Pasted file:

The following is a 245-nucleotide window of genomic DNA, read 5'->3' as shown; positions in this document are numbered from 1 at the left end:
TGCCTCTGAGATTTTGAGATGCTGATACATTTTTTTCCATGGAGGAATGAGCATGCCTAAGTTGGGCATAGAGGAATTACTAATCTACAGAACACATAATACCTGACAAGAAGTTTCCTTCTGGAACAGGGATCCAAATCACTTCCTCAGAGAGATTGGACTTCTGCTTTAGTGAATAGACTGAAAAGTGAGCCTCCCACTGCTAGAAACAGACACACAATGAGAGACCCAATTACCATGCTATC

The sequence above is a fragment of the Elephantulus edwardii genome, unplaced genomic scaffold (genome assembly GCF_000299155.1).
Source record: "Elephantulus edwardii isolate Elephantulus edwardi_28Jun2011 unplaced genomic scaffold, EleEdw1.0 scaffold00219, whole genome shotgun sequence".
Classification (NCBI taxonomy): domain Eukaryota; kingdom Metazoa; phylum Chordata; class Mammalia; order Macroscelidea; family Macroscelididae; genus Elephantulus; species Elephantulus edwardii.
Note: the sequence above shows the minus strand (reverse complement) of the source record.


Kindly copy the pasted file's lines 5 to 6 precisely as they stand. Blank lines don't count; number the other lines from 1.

Classification (NCBI taxonomy): domain Eukaryota; kingdom Metazoa; phylum Chordata; class Mammalia; order Macroscelidea; family Macroscelididae; genus Elephantulus; species Elephantulus edwardii.
Note: the sequence above shows the minus strand (reverse complement) of the source record.